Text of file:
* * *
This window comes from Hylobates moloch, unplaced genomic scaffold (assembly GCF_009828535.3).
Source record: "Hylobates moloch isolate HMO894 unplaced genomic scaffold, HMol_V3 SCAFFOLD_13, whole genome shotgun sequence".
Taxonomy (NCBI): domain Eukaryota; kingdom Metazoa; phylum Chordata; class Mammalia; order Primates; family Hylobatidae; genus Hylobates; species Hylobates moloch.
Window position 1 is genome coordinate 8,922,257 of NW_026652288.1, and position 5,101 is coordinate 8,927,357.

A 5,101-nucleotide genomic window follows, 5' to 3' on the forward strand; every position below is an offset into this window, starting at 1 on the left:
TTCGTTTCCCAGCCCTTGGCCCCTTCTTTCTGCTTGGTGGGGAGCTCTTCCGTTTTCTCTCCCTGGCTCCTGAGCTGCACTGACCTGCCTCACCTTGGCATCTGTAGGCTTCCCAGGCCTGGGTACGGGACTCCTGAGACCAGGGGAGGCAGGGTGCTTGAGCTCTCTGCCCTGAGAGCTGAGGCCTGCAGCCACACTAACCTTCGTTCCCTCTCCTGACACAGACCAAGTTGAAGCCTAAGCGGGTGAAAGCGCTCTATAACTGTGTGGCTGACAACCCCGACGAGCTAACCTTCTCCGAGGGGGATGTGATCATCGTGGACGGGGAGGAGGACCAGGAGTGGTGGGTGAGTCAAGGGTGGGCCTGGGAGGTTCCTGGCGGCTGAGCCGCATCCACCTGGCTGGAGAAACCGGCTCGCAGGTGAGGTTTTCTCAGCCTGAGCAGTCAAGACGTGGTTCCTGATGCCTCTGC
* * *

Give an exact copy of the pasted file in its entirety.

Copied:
This window comes from Hylobates moloch, unplaced genomic scaffold (assembly GCF_009828535.3).
Source record: "Hylobates moloch isolate HMO894 unplaced genomic scaffold, HMol_V3 SCAFFOLD_13, whole genome shotgun sequence".
Taxonomy (NCBI): domain Eukaryota; kingdom Metazoa; phylum Chordata; class Mammalia; order Primates; family Hylobatidae; genus Hylobates; species Hylobates moloch.
Window position 1 is genome coordinate 8,922,257 of NW_026652288.1, and position 5,101 is coordinate 8,927,357.

A 5,101-nucleotide genomic window follows, 5' to 3' on the forward strand; every position below is an offset into this window, starting at 1 on the left:
TTCGTTTCCCAGCCCTTGGCCCCTTCTTTCTGCTTGGTGGGGAGCTCTTCCGTTTTCTCTCCCTGGCTCCTGAGCTGCACTGACCTGCCTCACCTTGGCATCTGTAGGCTTCCCAGGCCTGGGTACGGGACTCCTGAGACCAGGGGAGGCAGGGTGCTTGAGCTCTCTGCCCTGAGAGCTGAGGCCTGCAGCCACACTAACCTTCGTTCCCTCTCCTGACACAGACCAAGTTGAAGCCTAAGCGGGTGAAAGCGCTCTATAACTGTGTGGCTGACAACCCCGACGAGCTAACCTTCTCCGAGGGGGATGTGATCATCGTGGACGGGGAGGAGGACCAGGAGTGGTGGGTGAGTCAAGGGTGGGCCTGGGAGGTTCCTGGCGGCTGAGCCGCATCCACCTGGCTGGAGAAACCGGCTCGCAGGTGAGGTTTTCTCAGCCTGAGCAGTCAAGACGTGGTTCCTGATGCCTCTGC